Here are seven tips to make marketing coaching for lawyers effective:

1. Keep the coaching sessions brief. Lawyers will be more willing to take a meeting if they know that it will not interfere with an already busy schedule.

2. Do the coaching in individual and private sessions. Lawyers will be more likely to discuss their fears or discomfort about marketing if they are not concerned about being embarrassed in the presence of peers.

3. Help each lawyer identify achievable marketing goals. Instead of simply aiming for new business, an intermediate goal might be to write and publish an article. Another goal might be to get active in some organization. A third goal might be to pursue a few specific relationships. However, be careful to help the lawyers select goals which are in alignment with their unique personalities and interests.

Lawyers will be more inclined to pursue their goals if they seem fun and interesting.

4. Once marketing goals have been established, help lawyers decide specific action-items that will help them achieve their goals. For example, if a lawyer wants to write an article, the first step might be to identify a topic. They could also identify a publisher or an editor.

If their goal is to get active in organizations, they could begin by doing research into the various organizations that exist. They could call a handful of clients and fmd out what trade groups they support. And, if the goal is to pursue relationships, the first step might be in writing down a list of five or ten pre-existing relationships with some ideas on how to pursue them.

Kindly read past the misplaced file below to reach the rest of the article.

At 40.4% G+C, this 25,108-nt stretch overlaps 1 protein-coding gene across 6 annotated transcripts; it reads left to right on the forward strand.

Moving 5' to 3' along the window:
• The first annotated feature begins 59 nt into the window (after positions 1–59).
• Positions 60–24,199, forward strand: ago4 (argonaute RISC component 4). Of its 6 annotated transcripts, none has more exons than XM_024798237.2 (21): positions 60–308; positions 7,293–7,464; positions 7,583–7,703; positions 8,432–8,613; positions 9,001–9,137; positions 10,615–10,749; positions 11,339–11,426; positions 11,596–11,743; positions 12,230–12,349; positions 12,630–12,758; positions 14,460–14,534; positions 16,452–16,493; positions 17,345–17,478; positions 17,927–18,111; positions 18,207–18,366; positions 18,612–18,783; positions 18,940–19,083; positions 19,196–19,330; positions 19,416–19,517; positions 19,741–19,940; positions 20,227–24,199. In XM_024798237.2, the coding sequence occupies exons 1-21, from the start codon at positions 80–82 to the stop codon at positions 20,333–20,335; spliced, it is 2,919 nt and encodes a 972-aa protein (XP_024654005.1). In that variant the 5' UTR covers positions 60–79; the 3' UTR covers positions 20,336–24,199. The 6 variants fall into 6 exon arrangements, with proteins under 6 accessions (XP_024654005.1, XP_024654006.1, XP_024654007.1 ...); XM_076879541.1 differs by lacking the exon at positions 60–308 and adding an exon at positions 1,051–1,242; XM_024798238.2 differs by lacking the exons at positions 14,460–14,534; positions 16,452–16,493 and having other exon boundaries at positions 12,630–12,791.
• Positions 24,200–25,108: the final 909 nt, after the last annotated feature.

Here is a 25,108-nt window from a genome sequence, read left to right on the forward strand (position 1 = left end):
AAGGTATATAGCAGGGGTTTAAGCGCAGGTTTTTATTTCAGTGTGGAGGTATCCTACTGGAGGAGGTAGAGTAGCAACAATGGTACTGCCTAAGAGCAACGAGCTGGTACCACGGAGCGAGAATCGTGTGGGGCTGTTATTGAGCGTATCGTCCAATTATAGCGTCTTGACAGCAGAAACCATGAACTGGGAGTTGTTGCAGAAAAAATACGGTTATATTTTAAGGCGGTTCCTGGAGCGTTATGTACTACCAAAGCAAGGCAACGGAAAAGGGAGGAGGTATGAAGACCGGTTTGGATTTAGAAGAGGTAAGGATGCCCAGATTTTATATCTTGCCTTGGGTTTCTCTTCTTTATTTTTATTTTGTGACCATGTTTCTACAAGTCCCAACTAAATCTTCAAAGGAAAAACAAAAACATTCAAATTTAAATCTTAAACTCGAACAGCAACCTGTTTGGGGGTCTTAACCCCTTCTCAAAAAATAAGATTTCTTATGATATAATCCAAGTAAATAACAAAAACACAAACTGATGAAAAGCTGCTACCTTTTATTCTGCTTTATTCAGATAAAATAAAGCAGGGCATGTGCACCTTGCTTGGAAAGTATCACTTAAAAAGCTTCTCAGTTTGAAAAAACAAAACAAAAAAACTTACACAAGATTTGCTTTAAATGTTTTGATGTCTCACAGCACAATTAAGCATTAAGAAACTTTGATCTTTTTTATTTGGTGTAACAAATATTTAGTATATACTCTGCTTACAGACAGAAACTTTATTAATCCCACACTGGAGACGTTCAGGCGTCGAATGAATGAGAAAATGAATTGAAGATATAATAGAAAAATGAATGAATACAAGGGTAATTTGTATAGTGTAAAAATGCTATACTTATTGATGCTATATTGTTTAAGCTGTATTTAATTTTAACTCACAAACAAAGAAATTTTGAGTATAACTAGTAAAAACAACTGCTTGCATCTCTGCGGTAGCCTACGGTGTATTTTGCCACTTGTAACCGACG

An essential aspect of effective coaching, is to break goals down into clear and manageable tasks that can easily be implemented. Another essential aspect is buy-in. The success of the coaching process will be increased if lawyers are encouraged to think of their own action-items. We have learned that when lawyers generate the idea, they are more highly motivated to accomplish it.

5. The action-items must be written down, and deadlines must be agreed upon. Ask each lawyer when they can absolutely commit to achieving a specific task and have them put it in their calendar. Deadlines are critical to insure follow-through.

6. Follow-up with each lawyer on a regular basis to make sure they are meeting their deadlines. Without follow-up and accountability, the coaching process will fail. Lawyers tend to put off doing their assignments and go back to old habits.

7. Finally, as lawyers implement marketing assignments, even the smallest successes need to be acknowledged and reinforced. A telephone call to a client, an outline for an article – accomplishing small steps are just as important as the ultimate goal of bringing new business in the door. In fact, it is the constant implementation of small steps which ultimately results in new business. As a result of coaching, we have found that non-marketing lawyers can overcome their distaste for marketing. With consistent reinforcement, lawyers can change their behavior and learn to incorporate marketing activities into their daily routine.’ Over time, they will become more aware of the marketing opportunities available to them, and develop new skills which will serve them for their entire careers.

Lawrence Kohn and Robert N Kohn are principals of Kohn Communications, a West Los Angeles-based marketing consulting firm specializing in lawyers.